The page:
Bhopal (Madhya Pradesh): The state assembly has passed the Prevention of Damage to Public, Private Property and Recovery of Damage -Bill 2021.
The bill is aimed at punishing stone-pelters and recovering damages from them.
It was passed with voice vote in absence of the Opposition Congress' which staged a walkout over, what the Congress MLAs said, their leader not being allowed to speak in the House.
Meanwhile, the state assembly proceedings were adjourned till 11AM on Friday in absence of Opposition Congress.
The Bill was tabled by state Home Minister Narottam Mishra on the third day of the ongoing winter session on Wednesday and a debate on the Bill was scheduled on Thursday.
The Bill targets those who damage properties by indulging in communal riots, during strikes, protests and rallies, Mishra said.
The Madhya Pradesh is the third state in the country to have a stringent law to prosecute those damaging public properties in the state.
Two other BJP-ruled states -- Haryana and Uttar Pradesh, have already brought similar laws.
Shivraj Singh Chouhan's cabinet gave its nod to the Bill on December 16, providing for the recovery of losses from those responsible for damaging public and private property during protests.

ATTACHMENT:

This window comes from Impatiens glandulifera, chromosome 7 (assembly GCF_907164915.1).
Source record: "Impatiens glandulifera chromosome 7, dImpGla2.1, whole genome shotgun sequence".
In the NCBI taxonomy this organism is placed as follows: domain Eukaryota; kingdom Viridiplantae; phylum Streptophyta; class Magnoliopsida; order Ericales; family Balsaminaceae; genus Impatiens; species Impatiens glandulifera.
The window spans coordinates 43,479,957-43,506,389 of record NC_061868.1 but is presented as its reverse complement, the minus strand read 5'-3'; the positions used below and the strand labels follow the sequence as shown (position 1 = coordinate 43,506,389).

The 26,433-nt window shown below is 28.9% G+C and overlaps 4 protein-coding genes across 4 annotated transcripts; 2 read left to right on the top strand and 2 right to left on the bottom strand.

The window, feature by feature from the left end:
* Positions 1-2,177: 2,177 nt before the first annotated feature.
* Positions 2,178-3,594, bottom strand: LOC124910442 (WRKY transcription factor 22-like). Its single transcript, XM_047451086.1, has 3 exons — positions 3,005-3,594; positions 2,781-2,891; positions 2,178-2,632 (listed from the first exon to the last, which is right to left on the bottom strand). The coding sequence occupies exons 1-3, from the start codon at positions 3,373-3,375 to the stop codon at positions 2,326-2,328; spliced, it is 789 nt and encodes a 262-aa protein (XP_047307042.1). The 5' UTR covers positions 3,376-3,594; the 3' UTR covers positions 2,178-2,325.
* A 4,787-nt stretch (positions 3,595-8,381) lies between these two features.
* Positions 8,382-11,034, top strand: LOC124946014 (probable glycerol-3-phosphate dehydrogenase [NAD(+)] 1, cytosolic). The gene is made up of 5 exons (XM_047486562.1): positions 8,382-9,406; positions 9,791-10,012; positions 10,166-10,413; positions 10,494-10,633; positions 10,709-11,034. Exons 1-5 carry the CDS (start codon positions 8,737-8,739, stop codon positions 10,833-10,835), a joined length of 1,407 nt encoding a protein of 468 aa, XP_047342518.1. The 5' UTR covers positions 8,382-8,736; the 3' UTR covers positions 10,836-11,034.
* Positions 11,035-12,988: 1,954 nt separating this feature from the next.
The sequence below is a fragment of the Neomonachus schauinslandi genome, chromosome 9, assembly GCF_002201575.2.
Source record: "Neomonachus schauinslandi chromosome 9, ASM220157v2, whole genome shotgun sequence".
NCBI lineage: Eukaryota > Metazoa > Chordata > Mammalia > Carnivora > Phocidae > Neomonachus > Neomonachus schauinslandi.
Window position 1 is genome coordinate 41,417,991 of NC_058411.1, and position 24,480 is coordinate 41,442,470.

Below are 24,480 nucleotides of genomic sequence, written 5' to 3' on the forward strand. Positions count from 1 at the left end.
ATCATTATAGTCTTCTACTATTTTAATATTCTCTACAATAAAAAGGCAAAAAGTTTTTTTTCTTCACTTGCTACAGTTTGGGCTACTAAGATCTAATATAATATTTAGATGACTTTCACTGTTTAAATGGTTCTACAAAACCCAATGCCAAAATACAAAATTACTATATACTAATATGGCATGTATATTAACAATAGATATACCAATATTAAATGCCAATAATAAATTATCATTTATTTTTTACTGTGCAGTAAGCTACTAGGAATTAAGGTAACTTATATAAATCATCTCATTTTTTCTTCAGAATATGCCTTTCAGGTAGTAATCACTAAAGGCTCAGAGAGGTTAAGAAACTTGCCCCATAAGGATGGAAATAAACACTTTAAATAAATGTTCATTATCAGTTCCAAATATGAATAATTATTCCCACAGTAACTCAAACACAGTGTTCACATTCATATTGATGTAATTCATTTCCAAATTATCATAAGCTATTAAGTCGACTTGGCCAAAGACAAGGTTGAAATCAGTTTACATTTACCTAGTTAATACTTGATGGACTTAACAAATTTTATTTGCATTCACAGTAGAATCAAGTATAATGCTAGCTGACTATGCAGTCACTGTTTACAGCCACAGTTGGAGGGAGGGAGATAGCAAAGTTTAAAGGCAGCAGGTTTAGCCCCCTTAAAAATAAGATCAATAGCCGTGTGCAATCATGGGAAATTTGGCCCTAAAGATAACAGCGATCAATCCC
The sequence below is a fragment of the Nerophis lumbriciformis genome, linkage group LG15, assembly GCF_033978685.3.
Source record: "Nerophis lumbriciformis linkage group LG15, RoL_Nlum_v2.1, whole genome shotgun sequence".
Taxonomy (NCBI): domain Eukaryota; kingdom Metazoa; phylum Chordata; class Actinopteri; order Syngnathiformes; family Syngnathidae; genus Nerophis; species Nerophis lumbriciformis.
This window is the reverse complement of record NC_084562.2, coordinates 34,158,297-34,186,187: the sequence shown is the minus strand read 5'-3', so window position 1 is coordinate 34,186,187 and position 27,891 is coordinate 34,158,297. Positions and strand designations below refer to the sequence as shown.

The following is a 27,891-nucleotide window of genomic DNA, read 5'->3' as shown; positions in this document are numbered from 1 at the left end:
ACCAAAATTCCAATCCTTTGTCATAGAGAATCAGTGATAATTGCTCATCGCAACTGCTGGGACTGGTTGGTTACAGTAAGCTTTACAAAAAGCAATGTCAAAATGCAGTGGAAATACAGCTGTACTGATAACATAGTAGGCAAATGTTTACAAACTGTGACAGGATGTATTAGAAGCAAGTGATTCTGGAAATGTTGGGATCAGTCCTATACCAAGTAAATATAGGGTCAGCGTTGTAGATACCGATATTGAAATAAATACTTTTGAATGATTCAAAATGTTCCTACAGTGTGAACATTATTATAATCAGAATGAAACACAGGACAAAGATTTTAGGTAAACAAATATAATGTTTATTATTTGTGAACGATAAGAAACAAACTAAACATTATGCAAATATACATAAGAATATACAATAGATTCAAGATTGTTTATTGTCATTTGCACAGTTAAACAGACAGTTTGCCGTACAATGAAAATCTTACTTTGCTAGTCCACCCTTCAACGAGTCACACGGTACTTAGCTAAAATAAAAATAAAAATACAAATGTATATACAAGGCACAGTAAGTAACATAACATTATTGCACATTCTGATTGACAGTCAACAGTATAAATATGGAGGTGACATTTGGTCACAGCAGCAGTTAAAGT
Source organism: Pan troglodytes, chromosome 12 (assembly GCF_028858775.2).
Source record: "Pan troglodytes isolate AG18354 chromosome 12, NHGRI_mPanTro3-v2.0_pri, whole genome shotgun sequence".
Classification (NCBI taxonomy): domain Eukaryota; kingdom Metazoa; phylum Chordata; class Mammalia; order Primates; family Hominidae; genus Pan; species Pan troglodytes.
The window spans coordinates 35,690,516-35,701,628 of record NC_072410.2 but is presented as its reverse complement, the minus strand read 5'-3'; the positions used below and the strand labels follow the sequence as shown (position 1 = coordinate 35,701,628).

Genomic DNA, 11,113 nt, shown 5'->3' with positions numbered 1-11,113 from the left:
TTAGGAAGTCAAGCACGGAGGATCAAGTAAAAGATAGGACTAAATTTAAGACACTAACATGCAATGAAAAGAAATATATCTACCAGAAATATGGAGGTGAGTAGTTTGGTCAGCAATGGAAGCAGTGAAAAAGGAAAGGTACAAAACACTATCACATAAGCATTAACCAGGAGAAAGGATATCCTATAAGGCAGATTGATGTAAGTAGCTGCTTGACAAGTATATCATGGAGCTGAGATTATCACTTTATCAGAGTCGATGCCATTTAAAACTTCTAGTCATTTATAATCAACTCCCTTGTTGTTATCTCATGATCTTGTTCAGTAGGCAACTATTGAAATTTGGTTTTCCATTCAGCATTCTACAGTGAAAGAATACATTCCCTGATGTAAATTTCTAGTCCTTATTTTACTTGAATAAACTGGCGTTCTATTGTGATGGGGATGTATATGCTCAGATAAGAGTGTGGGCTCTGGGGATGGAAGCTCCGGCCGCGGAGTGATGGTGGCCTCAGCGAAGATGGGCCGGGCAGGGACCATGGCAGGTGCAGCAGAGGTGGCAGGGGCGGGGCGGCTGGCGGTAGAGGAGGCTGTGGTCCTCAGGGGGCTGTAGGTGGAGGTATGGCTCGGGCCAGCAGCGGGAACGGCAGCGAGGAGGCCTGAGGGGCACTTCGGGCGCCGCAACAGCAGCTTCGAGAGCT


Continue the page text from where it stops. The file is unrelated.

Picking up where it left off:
"People who hurl stones and damage public properties should be brought out from their houses. They roam scot-free in the society. Such people should have a fear of law. I believe that the Bill will be passed by the Assembly on Thursday," Narottam Mishra had said on Thursday morning.
Why does the MP need this stringent law?
As per the information, the idea of having such a stringent law was thought of soon after a communal clash broke out, causing damage to property from stone-pelting in Ujjain during a drive to collect donations for the proposed Ram Temple in Ayodhya. Subsequently, Chief Minister Shivraj Singh Chouhan announced that the state government will introduce a Bill (Public and Property Recovery Bill- 2021) that will prosecute those found involved in property damage.
The law has a provision to 'provide employment for retired officials and judges -- albeit for a limited period. The state government would appoint retired district judges and retired secretaries to the tribunal. Those aggrieved by the damages can make claims within 30 days. A claims commissioner would look into the claims and assist the tribunal in its work. Claim applications need to be settled within three months'.
The tribunal is empowered to pass orders covering damages up to twice the value of the damaged property. If claims are not settled by the respondent, then the tribunal can impose interest and cost of claims on the respondent. Further, the tribunal can ask the district magistrate to recover the cost through confiscation of property of the respondent or through auction. The respondent can challenge the award of the tribunal in the high court.
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